Nationality laws in 24 countries worldwide prevent women from passing their nationality to their children on an equal basis with men. Roughly 50 countries deny women equal rights with men in their ability to acquire, change or retain their nationality, or to confer nationality on non-national spouses.
This discrimination results in wide-ranging human rights violations, violates international law – and many of these countries’ constitutions – and inhibits sustainable development.
Countries that discriminate against mothers in their ability to confer nationality on their children*:
The Bahamas, Bahrain, Barbados, Brunei, Burundi, Eswatini, Iran, Iraq, Jordan, Kiribati, Kuwait, Lebanon, Libya, Malaysia, Mauritania, Nepal, Oman, Qatar, Saudi Arabia, Somalia, Sudan, Syria, Togo, United Arab Emirates
Countries that discriminate against unmarried fathers in their ability to confer nationality on their children*:
The Bahamas, Barbados, and Malaysia
Countries with gender-based discrimination pertaining to the conferral of nationality on spouses and/or acquire, change and retain her nationality:
Bahamas, Bahrain, Bangladesh, Barbados, Benin, Brunei, Burundi, Cameroon, Central African Republic, Comoros, Congo (Republic of), Egypt, Eswatini, Guatemala, Iran, Iraq, Jordan, Kiribati, Kuwait, Lebanon, Libya, Madagascar, Malawi, Malaysia, Mauritania, Morocco, Nepal, Nigeria, Oman, Pakistan, Philippines, Qatar, Saint Lucia, Saint Vincent & Grenadines, Saudi Arabia, Sierra Leone, Singapore, Somalia, Sudan, Syrian Arab Republic, Tanzania, Togo, Tunisia, United Arab Emirates, Yemen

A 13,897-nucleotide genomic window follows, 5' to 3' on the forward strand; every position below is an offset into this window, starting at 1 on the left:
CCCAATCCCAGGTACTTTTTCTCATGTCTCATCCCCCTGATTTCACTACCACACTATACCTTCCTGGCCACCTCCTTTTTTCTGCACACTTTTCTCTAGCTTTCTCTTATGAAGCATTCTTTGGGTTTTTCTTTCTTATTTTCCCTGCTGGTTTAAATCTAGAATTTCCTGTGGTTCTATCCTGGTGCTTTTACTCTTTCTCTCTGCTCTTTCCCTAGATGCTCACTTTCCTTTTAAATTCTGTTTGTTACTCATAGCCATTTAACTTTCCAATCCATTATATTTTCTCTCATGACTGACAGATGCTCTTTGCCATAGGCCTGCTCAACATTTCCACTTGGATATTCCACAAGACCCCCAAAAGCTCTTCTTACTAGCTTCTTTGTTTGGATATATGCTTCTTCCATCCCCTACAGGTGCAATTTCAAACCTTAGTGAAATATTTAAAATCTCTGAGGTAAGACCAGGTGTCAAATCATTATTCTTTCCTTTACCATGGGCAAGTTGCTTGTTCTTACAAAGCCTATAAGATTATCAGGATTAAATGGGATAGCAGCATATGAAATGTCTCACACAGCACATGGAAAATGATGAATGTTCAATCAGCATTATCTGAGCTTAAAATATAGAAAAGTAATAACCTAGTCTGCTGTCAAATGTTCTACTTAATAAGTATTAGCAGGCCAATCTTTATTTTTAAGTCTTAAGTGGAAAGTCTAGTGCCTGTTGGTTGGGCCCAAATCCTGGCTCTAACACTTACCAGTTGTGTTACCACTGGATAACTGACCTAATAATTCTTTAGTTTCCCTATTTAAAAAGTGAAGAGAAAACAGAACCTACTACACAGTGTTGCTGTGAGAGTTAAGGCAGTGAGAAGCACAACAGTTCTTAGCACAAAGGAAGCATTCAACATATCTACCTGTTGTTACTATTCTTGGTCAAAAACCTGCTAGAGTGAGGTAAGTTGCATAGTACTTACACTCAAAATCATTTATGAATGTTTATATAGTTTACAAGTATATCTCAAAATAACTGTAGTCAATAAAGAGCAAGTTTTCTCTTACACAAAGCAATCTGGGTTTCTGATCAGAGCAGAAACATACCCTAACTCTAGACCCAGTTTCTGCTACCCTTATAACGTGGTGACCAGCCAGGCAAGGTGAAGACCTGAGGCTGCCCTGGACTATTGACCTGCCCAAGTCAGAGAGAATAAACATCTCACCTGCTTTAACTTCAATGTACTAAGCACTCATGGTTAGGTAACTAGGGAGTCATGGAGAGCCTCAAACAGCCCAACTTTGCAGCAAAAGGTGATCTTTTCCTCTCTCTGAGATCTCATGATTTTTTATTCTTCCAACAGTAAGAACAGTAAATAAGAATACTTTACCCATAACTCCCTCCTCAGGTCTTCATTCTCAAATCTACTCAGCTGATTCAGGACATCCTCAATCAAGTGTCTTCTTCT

Gender-Discriminatory Nationality Laws and…
Women’s Rights Violations:
Denying women and men equal nationality rights is a clear form of discrimination based on sex. The vast majority of nationality laws that maintain gender-based discrimination, discriminate against women by denying women equal rights to acquire, change, retain and confer nationality to children or spouses. These laws are often the legacy of laws implemented under colonial rule and are rooted in systems that held women to be unequal to men. Nationality laws that discriminate on the basis of gender are in contradiction to the Convention on the Elimination of All Forms of Discrimination against Women (CEDAW), which explicitly obliges States to guarantee equal nationality rights to women (Article 9). When a State denies equal nationality rights to women and men, it creates a category of second class citizens. Gender equality cannot be realized in a country that maintains gender-discriminatory nationality laws.
Gender discrimination in nationality laws is one of the primary causes of statelessness, a status whereby an individual is not recognized as a citizen by any country. Statelessness can occur when children are unable to acquire their parents’ nationality, or when a woman loses her nationality due to her gender and marital status, in addition to other causes. Statelessness results in wide-ranging and significant human rights violations and hardships that can impact individuals and their families for generations. In addition to other human rights violations, stateless individuals are denied participation in political processes, including the right to vote and run for public office. There are an estimated 12 million stateless individuals worldwide. Ending gender discrimination in nationality laws is critical to eradicating statelessness and is listed as Action #3 in the United Nations High Commissioner for Refugees’ Global Action Plan to End Statelessness by 2024. Action #3 also calls for stakeholders to work with the Global Campaign for Equal Nationality Rights to realize this goal.